Woods landscapes were sometimes called “unreal realism,” hinting at the tension hidden in the notion of “realism,” and this effect was furthered by that sence of innovation and humor. “All my pictures are first planned as abstractions,” he once admitted. “When I think it’s a sound design, then I start very cautiously making it looks like nature. But I’m so afraid of being photographic that maybe I stop too soon.”
A HUGE INCREASE IN PUBLIC SPACES DURING THE 1930s
During the 1930s, three times as many post offices were built as had been constructed in the previous 50 years. The “Public Works Administration” (PWA), which was in operation from 1933-1939, was responsible for approximately 25% of these new public buildings. Established as part of FDR’s New Deal, the PWA was meant to stimulate the economy through increased employment, particularly in the building trades. During the Depression, nearly one-third of the nation’s unemployed were in building trades, and the PWA gave them an opportunity to not only gain viable employment, but also to make a distinctive architectural mark (Elizabeth A. Moore Preservation in Print).
During the 1930s, three times as many post offices were built as had been constructed in the previous 50 years. The “Public Works Administration” (PWA), which was in operation from 1933-1939, was responsible for approximately 25% of these new public buildings.
Many of the post offices and other federal buildings were embellished with interior artwork, particularly murals. While the WPA Project produced much Depression-Era art, mural projects were under the control of a different agency, the “Treasury Section of Fine Arts Program,” known generally as “The Section” to distinguish it from the WPA arts projects. Funding for the artwork amounted to one percent of a building’s construction appropriation.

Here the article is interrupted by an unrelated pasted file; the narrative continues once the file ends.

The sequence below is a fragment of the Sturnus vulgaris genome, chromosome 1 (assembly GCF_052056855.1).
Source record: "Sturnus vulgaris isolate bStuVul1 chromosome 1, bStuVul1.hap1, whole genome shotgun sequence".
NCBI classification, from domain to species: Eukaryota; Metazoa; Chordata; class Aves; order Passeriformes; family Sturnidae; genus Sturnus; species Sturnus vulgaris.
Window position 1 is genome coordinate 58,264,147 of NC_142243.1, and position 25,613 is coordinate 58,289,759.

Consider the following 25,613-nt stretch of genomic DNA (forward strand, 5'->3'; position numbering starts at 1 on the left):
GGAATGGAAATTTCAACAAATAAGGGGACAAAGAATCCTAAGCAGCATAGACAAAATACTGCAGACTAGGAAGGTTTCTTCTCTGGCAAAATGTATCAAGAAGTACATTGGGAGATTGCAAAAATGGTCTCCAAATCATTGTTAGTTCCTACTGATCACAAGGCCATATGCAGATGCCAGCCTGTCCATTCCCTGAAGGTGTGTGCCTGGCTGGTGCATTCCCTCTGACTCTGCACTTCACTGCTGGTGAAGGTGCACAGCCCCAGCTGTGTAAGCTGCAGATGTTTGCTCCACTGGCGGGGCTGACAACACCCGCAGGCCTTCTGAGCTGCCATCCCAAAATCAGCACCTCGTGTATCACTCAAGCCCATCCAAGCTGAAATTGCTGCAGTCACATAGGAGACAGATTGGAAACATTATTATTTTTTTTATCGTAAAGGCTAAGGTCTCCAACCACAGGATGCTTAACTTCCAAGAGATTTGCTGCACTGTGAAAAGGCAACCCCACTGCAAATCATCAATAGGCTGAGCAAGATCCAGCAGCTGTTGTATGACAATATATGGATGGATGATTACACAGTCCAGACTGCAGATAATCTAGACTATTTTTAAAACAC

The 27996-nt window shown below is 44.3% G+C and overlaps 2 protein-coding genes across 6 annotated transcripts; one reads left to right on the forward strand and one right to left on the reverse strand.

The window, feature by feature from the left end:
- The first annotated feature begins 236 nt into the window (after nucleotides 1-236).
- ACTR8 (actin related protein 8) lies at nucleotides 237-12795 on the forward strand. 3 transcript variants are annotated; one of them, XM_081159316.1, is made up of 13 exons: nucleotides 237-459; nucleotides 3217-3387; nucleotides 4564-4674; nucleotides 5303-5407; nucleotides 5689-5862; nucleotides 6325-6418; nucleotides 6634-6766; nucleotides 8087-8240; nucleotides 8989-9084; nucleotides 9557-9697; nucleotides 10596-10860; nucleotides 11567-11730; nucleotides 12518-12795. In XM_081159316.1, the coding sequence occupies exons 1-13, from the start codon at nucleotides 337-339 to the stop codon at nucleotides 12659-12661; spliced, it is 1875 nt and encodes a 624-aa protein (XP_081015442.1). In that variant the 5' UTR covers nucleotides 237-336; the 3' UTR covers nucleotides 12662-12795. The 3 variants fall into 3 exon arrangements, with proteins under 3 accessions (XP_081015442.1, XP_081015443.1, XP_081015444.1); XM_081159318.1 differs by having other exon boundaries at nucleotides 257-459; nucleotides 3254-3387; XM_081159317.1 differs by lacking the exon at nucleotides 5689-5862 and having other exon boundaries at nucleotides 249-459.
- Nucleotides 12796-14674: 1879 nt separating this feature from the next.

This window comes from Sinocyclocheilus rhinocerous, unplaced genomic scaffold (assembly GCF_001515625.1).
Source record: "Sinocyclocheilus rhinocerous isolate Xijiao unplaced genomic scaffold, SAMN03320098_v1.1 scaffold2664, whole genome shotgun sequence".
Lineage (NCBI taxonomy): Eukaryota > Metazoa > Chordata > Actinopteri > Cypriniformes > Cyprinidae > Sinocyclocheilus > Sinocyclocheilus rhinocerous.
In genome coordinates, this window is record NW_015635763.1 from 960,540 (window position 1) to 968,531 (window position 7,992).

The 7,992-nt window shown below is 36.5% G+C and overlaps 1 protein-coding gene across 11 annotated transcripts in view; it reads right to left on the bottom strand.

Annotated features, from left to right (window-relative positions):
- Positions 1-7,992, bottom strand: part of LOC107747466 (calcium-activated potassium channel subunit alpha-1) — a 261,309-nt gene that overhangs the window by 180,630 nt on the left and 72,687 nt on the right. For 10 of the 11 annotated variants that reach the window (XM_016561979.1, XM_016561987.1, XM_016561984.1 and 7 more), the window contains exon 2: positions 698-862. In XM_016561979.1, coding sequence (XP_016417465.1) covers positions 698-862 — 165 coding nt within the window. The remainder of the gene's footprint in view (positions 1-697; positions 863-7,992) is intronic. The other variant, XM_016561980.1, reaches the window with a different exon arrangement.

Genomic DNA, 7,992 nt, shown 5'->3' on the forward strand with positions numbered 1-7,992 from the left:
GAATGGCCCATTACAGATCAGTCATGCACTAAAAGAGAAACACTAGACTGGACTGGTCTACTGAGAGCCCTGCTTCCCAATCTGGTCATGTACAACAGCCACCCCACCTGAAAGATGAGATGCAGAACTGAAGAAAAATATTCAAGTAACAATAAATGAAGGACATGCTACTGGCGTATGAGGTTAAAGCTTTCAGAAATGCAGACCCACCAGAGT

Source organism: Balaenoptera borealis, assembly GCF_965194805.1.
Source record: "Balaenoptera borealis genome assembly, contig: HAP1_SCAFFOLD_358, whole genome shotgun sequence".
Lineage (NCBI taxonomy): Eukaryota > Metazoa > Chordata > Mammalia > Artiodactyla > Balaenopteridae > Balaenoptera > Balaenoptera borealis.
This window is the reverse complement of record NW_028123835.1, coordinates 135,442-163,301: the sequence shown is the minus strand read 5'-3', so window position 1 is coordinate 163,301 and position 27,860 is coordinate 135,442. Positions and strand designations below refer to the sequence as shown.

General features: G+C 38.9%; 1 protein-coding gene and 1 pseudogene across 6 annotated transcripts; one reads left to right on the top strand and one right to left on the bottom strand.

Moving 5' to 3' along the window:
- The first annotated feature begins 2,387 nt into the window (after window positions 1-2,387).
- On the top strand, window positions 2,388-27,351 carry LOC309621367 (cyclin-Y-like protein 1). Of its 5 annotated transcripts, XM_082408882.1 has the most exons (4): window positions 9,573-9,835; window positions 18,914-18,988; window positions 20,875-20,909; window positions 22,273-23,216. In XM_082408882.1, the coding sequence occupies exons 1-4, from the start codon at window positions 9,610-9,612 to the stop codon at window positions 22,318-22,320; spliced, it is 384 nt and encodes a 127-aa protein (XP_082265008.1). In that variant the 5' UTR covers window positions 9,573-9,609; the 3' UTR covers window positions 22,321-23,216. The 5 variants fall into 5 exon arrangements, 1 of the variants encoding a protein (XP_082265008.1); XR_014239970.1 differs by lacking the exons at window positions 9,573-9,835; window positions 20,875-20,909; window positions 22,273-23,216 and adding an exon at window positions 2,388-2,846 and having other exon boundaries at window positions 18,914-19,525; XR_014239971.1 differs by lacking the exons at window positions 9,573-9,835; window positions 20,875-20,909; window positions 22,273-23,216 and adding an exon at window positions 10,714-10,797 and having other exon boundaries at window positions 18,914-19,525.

Edward Bruce was the head of The Section until he died in 1942. During these years, he works to employ not necessarily “needy” artists but, rather, artists who would be chosen according to their merit. These artists were to “embellish Federal buildings with the best contemporary American art” as Sue Beckham puts it. Many WPA programs stressed financial aid; The Section stressed their notion of “quality art.” Bruce’s assistant, Edward Rowan, was the person who actually communicated with local residents in communities to identify their needs.
In the tug of war, which developed in the politics around choosing mural designs and artists to conceive and execute them—-two very different roles—the individual personality of painters, especially as creative people, is often forgotten.
In the tug of war, which developed in the politics around choosing mural designs and artists to conceive and execute them—-two very different roles—the individual personality of painters, especially as creative people, is often forgotten. At times, while supporters or detractors of Regionalism, and thus of the selection of images for these Louisiana murals later, were mired in largely economic questions, artists inserted irony for their own glee.
THE SELECTION PROCESS OF ARTISTS
Artists selected to paint murals were identified through competitions. Some national projects, such as the Justice and Post Office buildings in Washington, opened competitions to all American artists. Otherwise, The Section worked to employ local talent wherever possible.
People in the communities who, according to The Section, understood “good art” conducted competitions, under ideal circumstances. Such criteria made it difficult for Southern states, which boasted very few art schools. Finding a community educated in art was a challenge. As a result, many of the artists who painted Southern murals were from New York and New England—outsiders who entered communities and then had to reconcile their artistic goals with the desires of the community.